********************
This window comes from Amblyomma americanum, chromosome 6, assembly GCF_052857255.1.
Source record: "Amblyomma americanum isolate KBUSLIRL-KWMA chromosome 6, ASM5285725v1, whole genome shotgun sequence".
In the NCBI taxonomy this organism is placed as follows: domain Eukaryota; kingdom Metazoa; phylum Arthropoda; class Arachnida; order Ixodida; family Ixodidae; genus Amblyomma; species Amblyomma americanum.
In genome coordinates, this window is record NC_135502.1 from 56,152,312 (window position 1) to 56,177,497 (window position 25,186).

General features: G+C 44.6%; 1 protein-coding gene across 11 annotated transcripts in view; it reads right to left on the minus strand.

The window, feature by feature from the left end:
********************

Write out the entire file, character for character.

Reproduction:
This window comes from Amblyomma americanum, chromosome 6, assembly GCF_052857255.1.
Source record: "Amblyomma americanum isolate KBUSLIRL-KWMA chromosome 6, ASM5285725v1, whole genome shotgun sequence".
In the NCBI taxonomy this organism is placed as follows: domain Eukaryota; kingdom Metazoa; phylum Arthropoda; class Arachnida; order Ixodida; family Ixodidae; genus Amblyomma; species Amblyomma americanum.
In genome coordinates, this window is record NC_135502.1 from 56,152,312 (window position 1) to 56,177,497 (window position 25,186).

General features: G+C 44.6%; 1 protein-coding gene across 11 annotated transcripts in view; it reads right to left on the minus strand.

The window, feature by feature from the left end: